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Home » Celebrating Women’s History Month 2023 with Aleya Kaushik

Celebrating Women’s History Month 2023 with Aleya Kaushik

Image: Aleya Kaushik uses observations and models to study biosphere responses to climate change. Photo credit: Sarah Venema.

To celebrate Women’s History Month, we asked women throughout NOAA Research who make lasting impacts in scientific research, leadership, and support from the field to the office to share how their work contributes to NOAA’s mission of Climate Resilience and preparing for a Climate-Ready Nation. This article highlights an interview with Aleya Kaushik, a University of Colorado at Boulder/CIRES research scientist working in the Carbon Cycle Greenhouse Gases group at NOAA’s Global Monitoring Laboratory (GML).

Our conversation follows:

What does climate resilience or climate-ready nation mean to you? What would you want people to know about NOAA’s work on climate resilience?

Our informal motto at GML is that our job is to 'take the pulse of the planet'. Just as you would monitor your heart rate and temperature as indicators of your overall well-being, we make consistent and accurate long-term measurements of atmospheric gases, aerosol particles, clouds, and surface radiation to monitor the health of planet Earth. Having these long-term records gives us the knowledge to be prepared. By confronting models with these observations, we improve our understanding of physical processes and their impacts, which helps shape our framework for recovery and adaptation. As an organization, NOAA curates the US Climate Resilience Toolkit which is a great resource for communities to include climate risk and equity strategies into their long-term decision making.

What projects or research are you working on now, and how does your work contribute to climate resilience?

At GML, I use atmospheric data and carbon cycle observations to improve our understanding of biosphere-atmosphere interactions. I work on a number of projects which range in spatial scope from Alaska to the Continental US to the globe. The unifying theme is to understand how the land surface, and particularly plant carbon uptake, has changed in response to climate change. One of my current projects is to study drought in the Continental US, and how plants respond to drought stress. We evaluate drought conditions over several different biomes using biosphere models and atmospheric observations to understand the processes that impact resiliency, and what that means for drought severity now and in the future.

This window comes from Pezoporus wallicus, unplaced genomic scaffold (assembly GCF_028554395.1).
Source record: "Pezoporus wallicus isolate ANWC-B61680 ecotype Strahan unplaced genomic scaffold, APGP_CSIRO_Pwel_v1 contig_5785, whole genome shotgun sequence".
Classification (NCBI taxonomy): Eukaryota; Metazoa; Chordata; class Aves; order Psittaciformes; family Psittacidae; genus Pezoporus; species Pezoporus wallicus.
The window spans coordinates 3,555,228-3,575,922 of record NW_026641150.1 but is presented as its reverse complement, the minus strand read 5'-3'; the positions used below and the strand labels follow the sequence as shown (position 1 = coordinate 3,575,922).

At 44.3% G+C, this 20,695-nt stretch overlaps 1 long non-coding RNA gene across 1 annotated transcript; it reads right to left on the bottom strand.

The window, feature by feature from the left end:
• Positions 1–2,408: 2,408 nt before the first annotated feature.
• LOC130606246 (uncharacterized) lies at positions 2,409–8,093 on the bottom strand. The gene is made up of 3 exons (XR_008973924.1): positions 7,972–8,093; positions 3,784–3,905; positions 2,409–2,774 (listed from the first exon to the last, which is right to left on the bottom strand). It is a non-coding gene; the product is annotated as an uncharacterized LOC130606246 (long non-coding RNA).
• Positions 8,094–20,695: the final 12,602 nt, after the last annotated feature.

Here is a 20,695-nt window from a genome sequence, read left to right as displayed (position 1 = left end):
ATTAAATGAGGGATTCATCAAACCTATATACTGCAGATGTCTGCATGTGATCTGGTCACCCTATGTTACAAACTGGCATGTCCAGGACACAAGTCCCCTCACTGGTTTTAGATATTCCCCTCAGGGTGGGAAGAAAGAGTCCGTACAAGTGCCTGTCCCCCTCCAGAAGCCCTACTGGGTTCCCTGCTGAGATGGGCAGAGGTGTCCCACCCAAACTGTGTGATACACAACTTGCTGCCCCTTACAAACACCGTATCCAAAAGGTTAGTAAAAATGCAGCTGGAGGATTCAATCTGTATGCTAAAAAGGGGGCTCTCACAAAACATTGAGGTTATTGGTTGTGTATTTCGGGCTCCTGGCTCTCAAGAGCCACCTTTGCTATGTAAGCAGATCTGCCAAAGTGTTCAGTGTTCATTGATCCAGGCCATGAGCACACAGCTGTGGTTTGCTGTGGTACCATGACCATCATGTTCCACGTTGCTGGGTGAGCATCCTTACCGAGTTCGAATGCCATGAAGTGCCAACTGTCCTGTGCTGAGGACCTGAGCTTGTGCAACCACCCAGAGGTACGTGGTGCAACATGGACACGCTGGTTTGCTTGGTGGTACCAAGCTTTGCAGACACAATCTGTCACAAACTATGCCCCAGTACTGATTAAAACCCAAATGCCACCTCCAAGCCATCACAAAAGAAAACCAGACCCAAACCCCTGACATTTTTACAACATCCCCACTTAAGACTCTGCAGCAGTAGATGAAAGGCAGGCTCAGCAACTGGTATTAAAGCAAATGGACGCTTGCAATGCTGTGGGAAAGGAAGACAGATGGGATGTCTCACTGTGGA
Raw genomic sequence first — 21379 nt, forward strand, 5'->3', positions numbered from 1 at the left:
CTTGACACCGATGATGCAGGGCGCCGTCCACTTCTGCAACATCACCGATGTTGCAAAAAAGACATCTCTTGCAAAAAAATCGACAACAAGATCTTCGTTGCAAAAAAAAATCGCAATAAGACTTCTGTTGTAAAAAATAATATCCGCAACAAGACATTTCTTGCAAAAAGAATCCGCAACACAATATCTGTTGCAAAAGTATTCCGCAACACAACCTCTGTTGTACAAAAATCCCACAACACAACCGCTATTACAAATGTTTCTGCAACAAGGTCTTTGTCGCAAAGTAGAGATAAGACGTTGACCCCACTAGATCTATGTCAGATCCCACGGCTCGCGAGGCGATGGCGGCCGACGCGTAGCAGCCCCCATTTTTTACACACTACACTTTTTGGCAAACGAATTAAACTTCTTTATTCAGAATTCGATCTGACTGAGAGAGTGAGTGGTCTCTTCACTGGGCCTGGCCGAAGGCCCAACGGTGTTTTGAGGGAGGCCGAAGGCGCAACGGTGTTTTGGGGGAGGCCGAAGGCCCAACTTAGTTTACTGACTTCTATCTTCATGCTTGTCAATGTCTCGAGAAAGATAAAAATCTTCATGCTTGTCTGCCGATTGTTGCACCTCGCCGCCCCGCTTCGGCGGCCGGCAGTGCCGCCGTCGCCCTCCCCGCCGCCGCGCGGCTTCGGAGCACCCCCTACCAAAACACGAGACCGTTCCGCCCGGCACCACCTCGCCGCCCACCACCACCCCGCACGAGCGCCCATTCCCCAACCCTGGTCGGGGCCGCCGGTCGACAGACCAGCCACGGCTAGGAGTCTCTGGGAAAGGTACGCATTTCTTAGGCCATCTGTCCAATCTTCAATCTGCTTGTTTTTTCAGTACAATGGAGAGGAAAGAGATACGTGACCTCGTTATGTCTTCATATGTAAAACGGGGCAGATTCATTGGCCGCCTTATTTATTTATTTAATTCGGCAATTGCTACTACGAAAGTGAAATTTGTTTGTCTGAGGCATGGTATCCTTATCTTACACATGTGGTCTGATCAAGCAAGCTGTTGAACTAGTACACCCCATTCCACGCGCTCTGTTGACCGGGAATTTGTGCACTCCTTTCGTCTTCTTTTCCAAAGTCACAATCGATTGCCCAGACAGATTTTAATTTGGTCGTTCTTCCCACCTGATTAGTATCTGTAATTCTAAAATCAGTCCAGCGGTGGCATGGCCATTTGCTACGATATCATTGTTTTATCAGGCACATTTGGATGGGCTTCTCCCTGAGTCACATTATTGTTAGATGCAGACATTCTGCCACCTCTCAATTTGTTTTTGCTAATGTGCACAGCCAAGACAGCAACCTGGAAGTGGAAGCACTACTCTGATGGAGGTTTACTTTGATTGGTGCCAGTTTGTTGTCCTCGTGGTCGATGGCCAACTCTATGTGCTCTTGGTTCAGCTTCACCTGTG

What drew you to your current career or field?

Climate change is one of the existential threats of our day. I feel privileged to be working in a field where I can contribute to our understanding of how sensitive land regions are changing in response to increasing stress from climate change. Land takes up approximately 25% of the anthropogenic carbon we emit into the atmosphere so the biosphere does us a great service, but it is uncertain how this land sink will change in the future. I use biosphere modeling and atmospheric carbon cycle tracers to understand how land processes have changed in recent decades. With a better understanding of our current climate, we can then make more accurate projections about future climate change. 

What gives you hope, either with regard to science, your field in NOAA, or in general?

As a climate scientist, it's easy to become discouraged by the seeming lack of urgency in dealing with this crisis. But seeing the youth movement around climate, equity, and justice issues gives me hope. As a scientist involved in teaching and outreach, it's been a great experience for me to have conversations with students and local communities connecting the science to real-world impacts.

Looking back, what would you tell yourself when you were 12 years old?

I've always been interested in science and problem-solving from a young age, but I honestly didn't know what field I would end up in. I've taken classes in all the basic sciences and I now hold advanced degrees in chemistry, oceanography and atmospheric science, but I've also dabbled in microbiology, animal behavior and even theater! I credit my theater background with helping me be a better public speaker. I would tell my 12-year old self that whatever you choose to do, do it enthusiastically and to the best of your ability. Every step you take gives you a life experience that you will end up using down the road even if you don't know it at the time. 

What would you tell someone who wants to do climate-centered work, but doesn’t know where to start?

These days it's becoming increasingly apparent that citizens play a huge role in how the world will respond to climate change. Yes, there is responsibility on the shoulders of governments and corporations, but I think regular people often underestimate the power they hold. Whether you consider it work or not, you can do things in your daily life that matter, like choosing where to shop or who to vote for. You can push for greener technology in your schools and neighborhoods, and start conversations about how to collectively reduce our carbon footprint. You can even get more involved with citizen science programs, including ones sponsored by NOAA that help us gather data we need to better understand Earth systems. 

Special thanks to Aleya Kaushik for participating in this interview for Women’s History Month at NOAA.


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